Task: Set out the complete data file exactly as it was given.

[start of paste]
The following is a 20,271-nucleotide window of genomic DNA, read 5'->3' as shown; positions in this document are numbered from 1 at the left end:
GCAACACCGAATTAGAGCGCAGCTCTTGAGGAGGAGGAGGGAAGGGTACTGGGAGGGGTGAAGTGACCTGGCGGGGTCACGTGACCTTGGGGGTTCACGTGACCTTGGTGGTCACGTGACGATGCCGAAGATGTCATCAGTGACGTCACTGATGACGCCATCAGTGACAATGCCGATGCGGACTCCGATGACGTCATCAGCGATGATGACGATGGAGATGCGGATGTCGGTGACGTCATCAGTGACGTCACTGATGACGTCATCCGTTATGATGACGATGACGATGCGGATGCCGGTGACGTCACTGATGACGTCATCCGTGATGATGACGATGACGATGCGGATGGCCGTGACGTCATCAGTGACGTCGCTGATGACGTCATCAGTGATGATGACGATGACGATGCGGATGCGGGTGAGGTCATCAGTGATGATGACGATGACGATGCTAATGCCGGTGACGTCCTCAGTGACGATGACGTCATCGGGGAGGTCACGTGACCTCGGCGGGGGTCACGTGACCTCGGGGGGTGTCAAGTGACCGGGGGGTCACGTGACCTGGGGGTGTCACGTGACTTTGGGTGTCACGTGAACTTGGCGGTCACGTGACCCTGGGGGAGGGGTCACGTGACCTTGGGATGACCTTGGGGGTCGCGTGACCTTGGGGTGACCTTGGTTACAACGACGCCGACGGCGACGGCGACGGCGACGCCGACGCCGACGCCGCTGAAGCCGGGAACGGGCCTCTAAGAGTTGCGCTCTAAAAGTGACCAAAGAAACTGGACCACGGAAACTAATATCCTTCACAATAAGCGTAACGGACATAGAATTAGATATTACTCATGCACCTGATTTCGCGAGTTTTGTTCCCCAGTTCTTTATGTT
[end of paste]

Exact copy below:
The following is a 20,271-nucleotide window of genomic DNA, read 5'->3' as shown; positions in this document are numbered from 1 at the left end:
GCAACACCGAATTAGAGCGCAGCTCTTGAGGAGGAGGAGGGAAGGGTACTGGGAGGGGTGAAGTGACCTGGCGGGGTCACGTGACCTTGGGGGTTCACGTGACCTTGGTGGTCACGTGACGATGCCGAAGATGTCATCAGTGACGTCACTGATGACGCCATCAGTGACAATGCCGATGCGGACTCCGATGACGTCATCAGCGATGATGACGATGGAGATGCGGATGTCGGTGACGTCATCAGTGACGTCACTGATGACGTCATCCGTTATGATGACGATGACGATGCGGATGCCGGTGACGTCACTGATGACGTCATCCGTGATGATGACGATGACGATGCGGATGGCCGTGACGTCATCAGTGACGTCGCTGATGACGTCATCAGTGATGATGACGATGACGATGCGGATGCGGGTGAGGTCATCAGTGATGATGACGATGACGATGCTAATGCCGGTGACGTCCTCAGTGACGATGACGTCATCGGGGAGGTCACGTGACCTCGGCGGGGGTCACGTGACCTCGGGGGGTGTCAAGTGACCGGGGGGTCACGTGACCTGGGGGTGTCACGTGACTTTGGGTGTCACGTGAACTTGGCGGTCACGTGACCCTGGGGGAGGGGTCACGTGACCTTGGGATGACCTTGGGGGTCGCGTGACCTTGGGGTGACCTTGGTTACAACGACGCCGACGGCGACGGCGACGGCGACGCCGACGCCGACGCCGCTGAAGCCGGGAACGGGCCTCTAAGAGTTGCGCTCTAAAAGTGACCAAAGAAACTGGACCACGGAAACTAATATCCTTCACAATAAGCGTAACGGACATAGAATTAGATATTACTCATGCACCTGATTTCGCGAGTTTTGTTCCCCAGTTCTTTATGTT